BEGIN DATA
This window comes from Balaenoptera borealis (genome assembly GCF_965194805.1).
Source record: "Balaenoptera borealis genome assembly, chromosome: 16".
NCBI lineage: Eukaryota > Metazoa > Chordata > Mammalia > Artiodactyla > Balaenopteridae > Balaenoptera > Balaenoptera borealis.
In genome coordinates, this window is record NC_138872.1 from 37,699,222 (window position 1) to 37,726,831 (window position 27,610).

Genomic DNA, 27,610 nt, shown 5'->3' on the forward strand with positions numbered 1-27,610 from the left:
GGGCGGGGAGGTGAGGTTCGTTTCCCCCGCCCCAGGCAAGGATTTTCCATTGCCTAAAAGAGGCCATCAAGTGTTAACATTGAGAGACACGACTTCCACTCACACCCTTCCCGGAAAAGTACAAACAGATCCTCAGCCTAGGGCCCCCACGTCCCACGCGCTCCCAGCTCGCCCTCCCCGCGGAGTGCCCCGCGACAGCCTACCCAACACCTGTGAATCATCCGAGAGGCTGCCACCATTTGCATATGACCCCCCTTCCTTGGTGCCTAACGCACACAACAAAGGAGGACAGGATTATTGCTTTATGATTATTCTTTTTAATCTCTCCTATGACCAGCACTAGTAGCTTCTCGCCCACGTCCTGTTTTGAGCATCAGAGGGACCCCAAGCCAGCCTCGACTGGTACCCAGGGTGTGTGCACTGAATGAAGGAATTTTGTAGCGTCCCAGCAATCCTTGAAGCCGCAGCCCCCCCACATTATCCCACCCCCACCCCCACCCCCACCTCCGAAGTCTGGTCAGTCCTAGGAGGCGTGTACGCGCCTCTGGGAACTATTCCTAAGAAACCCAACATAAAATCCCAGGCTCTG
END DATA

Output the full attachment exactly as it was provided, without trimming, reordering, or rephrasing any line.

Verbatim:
This window comes from Balaenoptera borealis (genome assembly GCF_965194805.1).
Source record: "Balaenoptera borealis genome assembly, chromosome: 16".
NCBI lineage: Eukaryota > Metazoa > Chordata > Mammalia > Artiodactyla > Balaenopteridae > Balaenoptera > Balaenoptera borealis.
In genome coordinates, this window is record NC_138872.1 from 37,699,222 (window position 1) to 37,726,831 (window position 27,610).

Genomic DNA, 27,610 nt, shown 5'->3' on the forward strand with positions numbered 1-27,610 from the left:
GGGCGGGGAGGTGAGGTTCGTTTCCCCCGCCCCAGGCAAGGATTTTCCATTGCCTAAAAGAGGCCATCAAGTGTTAACATTGAGAGACACGACTTCCACTCACACCCTTCCCGGAAAAGTACAAACAGATCCTCAGCCTAGGGCCCCCACGTCCCACGCGCTCCCAGCTCGCCCTCCCCGCGGAGTGCCCCGCGACAGCCTACCCAACACCTGTGAATCATCCGAGAGGCTGCCACCATTTGCATATGACCCCCCTTCCTTGGTGCCTAACGCACACAACAAAGGAGGACAGGATTATTGCTTTATGATTATTCTTTTTAATCTCTCCTATGACCAGCACTAGTAGCTTCTCGCCCACGTCCTGTTTTGAGCATCAGAGGGACCCCAAGCCAGCCTCGACTGGTACCCAGGGTGTGTGCACTGAATGAAGGAATTTTGTAGCGTCCCAGCAATCCTTGAAGCCGCAGCCCCCCCACATTATCCCACCCCCACCCCCACCCCCACCTCCGAAGTCTGGTCAGTCCTAGGAGGCGTGTACGCGCCTCTGGGAACTATTCCTAAGAAACCCAACATAAAATCCCAGGCTCTG